Sea Kayaking on Lake Superior


The largest of the five Great Lakes is Superior in more than name. The word ‘lake’ seems inadequate given its immensity. With its 2000km perimeter, Lake Superior is a sea filled with fresh, sweet water. Its largest island, Isle Royale, is nearly half the size of the Isle of Man. To launch a solo sea kayak onto Gitche Gumee (the lake’s Ojibwe name meaning ‘great sea’) is to encounter the raw power and elemental grandeur of nature. Vast stretches of the shoreline remain far removed from the intrusions of civilisation, making it easy to imagine that the earth is newly minted or at least as pristine as it was when Grey Owl explored the “fresh untrammelled horizons” of northwest Ontario’s wilderness.

Lake Superior Ontario

Superior’s north shore covers more than 700km between the community of Sault Ste Marie (known as the Soo) at the eastern gateway to the lake and Thunder Bay, the largest regional city. Connecting them, Trans-Canada Highway 17 largely traces the edge of the lake but arcs inland from the town of Wawa around a barely inhabited tract incorporating the area’s only national park, Pukaskwa. The park has no road access except to Hattie Cove at its northern edge. In addition, a series of eight provincial parks and a proposed National Marine Conservation Area preserve the wilderness and provide visitor facilities and camping sites.

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Many place names like Batchawana (Ojibwe for ‘turbulent waters’), Kakabeka (‘waterfall over a cliff’) and Kebsquashashing sing of Lake Superior’s first inhabitants. Pictographs painted long ago on Agawa Rock can be seen at the south end of Lake Superior Provincial Park. While footbound visitors are often prevented from getting a view when high waves make access dangerous, kayakers can approach the mysterious figures of humans, serpents and the mythological Misshepezhieu, a spine-backed figure with horns. Let this water spirit preside over an unforgettable holiday.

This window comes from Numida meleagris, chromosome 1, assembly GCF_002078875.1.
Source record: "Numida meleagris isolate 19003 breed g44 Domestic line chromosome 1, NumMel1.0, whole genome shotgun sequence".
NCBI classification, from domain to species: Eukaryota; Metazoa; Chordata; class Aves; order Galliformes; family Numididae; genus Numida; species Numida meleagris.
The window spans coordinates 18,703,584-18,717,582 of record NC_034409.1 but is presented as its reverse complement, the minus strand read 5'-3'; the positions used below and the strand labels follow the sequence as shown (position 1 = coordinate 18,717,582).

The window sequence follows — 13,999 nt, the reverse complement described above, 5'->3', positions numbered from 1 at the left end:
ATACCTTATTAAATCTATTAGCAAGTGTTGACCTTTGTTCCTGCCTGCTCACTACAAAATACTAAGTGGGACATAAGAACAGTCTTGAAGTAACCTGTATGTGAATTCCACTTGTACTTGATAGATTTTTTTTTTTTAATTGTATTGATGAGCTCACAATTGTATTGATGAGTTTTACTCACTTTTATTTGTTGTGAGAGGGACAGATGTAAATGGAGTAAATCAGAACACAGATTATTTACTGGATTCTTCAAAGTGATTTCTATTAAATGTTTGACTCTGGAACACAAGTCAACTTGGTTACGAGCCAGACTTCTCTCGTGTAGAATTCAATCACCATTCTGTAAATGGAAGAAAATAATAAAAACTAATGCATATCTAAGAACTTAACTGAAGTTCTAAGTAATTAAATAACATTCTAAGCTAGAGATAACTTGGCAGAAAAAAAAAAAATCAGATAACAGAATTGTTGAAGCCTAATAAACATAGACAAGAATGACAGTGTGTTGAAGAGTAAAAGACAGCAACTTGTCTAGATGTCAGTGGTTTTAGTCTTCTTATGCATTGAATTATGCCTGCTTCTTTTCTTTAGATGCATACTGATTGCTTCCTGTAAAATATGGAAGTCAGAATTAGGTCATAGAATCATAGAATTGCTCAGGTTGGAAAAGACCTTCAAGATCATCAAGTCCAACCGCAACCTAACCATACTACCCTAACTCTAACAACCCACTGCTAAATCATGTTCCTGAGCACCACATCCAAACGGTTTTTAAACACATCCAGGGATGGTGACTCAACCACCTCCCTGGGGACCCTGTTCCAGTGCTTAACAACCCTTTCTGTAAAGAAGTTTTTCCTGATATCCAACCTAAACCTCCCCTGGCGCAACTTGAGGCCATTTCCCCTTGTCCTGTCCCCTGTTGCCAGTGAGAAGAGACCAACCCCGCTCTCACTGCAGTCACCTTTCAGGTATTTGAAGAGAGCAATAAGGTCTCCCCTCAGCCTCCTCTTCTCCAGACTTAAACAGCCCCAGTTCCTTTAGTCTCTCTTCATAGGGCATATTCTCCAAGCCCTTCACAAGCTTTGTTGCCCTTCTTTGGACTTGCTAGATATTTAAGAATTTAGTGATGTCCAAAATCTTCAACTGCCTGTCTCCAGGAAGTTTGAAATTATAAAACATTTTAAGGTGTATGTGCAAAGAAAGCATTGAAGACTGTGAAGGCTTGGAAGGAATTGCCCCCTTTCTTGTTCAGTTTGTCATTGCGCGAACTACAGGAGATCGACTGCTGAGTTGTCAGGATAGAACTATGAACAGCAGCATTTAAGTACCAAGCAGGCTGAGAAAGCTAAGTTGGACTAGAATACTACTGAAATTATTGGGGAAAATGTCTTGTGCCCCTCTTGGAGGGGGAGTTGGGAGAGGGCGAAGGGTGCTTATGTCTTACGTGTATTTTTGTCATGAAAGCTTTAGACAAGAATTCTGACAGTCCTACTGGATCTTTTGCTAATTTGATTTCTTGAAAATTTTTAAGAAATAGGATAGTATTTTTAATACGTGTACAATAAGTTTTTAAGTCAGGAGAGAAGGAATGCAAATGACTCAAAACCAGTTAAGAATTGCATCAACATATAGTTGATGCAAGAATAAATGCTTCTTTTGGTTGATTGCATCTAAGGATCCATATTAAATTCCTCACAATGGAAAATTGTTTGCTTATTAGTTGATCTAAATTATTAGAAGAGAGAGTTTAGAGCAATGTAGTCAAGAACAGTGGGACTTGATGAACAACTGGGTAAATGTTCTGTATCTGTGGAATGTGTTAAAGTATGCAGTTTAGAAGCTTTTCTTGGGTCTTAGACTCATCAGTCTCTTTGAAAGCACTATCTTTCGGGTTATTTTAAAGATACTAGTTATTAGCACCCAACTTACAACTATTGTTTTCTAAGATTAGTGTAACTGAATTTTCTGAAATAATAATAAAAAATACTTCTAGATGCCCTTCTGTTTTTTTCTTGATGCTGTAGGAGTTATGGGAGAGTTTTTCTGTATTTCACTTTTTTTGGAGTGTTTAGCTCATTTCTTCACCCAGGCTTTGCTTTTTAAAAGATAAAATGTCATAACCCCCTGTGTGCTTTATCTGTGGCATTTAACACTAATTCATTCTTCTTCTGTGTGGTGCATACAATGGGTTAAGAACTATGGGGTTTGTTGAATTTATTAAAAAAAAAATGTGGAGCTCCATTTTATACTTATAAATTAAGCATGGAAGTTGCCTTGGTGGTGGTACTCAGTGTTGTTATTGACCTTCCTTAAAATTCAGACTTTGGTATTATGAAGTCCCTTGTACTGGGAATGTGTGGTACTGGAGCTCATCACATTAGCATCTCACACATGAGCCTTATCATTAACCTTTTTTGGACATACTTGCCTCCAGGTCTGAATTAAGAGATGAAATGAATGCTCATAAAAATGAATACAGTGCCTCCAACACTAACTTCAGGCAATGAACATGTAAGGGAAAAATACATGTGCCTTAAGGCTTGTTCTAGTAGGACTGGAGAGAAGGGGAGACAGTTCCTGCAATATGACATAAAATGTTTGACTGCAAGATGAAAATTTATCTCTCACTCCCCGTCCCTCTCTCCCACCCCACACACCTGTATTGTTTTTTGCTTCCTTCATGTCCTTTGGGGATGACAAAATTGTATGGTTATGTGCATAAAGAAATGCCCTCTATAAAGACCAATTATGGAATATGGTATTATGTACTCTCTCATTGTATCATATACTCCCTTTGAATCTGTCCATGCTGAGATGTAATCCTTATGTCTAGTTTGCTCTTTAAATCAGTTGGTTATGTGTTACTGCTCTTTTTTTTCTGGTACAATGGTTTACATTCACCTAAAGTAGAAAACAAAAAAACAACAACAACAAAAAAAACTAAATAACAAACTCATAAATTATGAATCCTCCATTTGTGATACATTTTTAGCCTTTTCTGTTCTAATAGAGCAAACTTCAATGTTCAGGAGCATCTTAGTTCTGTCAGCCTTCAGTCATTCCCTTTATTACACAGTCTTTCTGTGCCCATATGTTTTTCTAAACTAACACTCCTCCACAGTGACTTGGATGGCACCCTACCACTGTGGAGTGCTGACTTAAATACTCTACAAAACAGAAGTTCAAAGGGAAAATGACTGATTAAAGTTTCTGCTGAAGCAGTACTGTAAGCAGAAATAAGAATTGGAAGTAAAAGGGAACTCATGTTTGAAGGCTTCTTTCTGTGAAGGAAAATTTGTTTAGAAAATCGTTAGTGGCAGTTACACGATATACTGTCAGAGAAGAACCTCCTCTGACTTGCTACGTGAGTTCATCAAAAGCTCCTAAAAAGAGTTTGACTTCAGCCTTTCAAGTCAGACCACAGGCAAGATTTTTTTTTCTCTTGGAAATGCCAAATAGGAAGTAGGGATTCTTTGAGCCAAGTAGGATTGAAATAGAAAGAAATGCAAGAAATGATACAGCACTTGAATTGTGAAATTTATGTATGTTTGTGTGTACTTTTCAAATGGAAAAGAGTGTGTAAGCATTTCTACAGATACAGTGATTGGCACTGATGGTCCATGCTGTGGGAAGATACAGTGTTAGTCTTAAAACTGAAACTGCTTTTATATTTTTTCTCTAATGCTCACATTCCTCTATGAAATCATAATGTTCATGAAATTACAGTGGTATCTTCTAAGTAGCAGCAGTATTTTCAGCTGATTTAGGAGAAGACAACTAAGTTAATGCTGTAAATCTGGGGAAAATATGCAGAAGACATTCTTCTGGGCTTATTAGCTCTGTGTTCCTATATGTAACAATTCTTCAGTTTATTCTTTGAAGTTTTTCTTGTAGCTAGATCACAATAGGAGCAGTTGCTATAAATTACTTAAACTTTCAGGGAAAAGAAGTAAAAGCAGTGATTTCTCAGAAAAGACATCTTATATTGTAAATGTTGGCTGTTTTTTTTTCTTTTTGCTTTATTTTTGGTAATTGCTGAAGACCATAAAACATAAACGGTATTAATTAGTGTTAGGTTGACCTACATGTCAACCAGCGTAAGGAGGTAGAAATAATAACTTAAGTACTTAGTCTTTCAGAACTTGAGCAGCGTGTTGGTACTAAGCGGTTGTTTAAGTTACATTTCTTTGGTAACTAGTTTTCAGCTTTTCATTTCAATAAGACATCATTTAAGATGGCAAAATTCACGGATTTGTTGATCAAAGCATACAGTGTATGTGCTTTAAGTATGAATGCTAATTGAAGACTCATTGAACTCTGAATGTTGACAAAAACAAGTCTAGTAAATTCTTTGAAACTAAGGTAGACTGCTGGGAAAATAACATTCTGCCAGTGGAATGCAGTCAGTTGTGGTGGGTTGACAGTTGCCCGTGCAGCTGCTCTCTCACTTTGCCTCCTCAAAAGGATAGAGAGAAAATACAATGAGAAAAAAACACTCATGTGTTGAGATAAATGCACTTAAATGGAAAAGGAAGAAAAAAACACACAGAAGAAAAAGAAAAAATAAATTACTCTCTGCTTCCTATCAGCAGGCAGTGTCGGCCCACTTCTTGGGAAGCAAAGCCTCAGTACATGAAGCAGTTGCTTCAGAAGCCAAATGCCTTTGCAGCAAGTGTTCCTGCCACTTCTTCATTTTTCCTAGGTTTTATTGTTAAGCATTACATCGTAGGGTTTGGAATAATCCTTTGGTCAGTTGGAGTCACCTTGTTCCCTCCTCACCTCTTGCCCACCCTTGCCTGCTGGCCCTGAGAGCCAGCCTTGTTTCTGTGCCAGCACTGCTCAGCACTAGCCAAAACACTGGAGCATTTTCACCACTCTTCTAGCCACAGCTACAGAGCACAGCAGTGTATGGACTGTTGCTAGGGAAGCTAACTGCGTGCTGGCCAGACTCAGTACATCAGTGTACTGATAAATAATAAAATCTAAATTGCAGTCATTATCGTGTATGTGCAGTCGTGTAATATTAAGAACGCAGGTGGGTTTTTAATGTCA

Lake Superior Ontario

Several kayak outfitters, like Naturally Superior, guide small groups on epic trips along remote shorelines and to island archipelagos. Trips last from one to 14 days, and may be inclusive of equipment and meals, or offered on a partially outfitted basis where kayaks and tents must be hired. Longer trips are designed with intermediate and experienced paddlers in mind, those who can comfortably cover up to 25 kilometers a day. (Fit beginners normally cover 3½-4½ kilometers an hour.) Tour operators build flexibility into the timetable to make allowance for possible foggy and windy conditions. For example, the trip between Hattie Cove and Michipicoten harbour can take as little as eight days in fair conditions but two weeks if the waves and wind banish you to shore. In any event, time is built in for hiking to waterfalls, swimming from beaches and relaxing.

Untouched beauty awaits in the coves and inlets, at sunrise, midday and sunset, with changing vistas that mesmerised Canada’s most famous school of landscape artists in the 1920s, the Group of Seven. Rocks that have been polished and striated by glaciers or covered with colourful lichens; cedars and pines that have been stunted and sculpted by the elements; ribbons of white quartz glistening in the sun; cliffs, beaches and forest combining along the rugged shoreline, set off by the aquamarine waters of the lake. Lucky trippers might spot a bear track or woodland caribou, spruce grouse or peregrine falcon, moose or chomping beaver.

Lake Superior Ontario

Travel Essentials

Air Canada operates four flights a day from London Heathrow to Toronto and Air Canada rouge connects Edinburgh, Glasgow, Manchester and Dublin with Toronto. Air Canada rouge will also operate summer flights from Gatwick to Toronto from May 19th, 2016.

Epic sea kayak trips can be arranged by Naturally Superior based at lakeside Rock Island Lodge near Wawa, Superior Outfitters in picturesque Rossport, two hours east of Thunder Bay and Caribou Expeditions (caribou-expeditions.com) operating from Goulais Bay not far from Sault Ste Marie. Prices start from $95/£47 for a day trip or $275/£135 for a weekend (plus tent rental and tax). A six-day expedition might cost about $1,250/£615 inclusive.


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WRITTEN BY SUSAN GRIFFITH FOR THE INDEPENDENT

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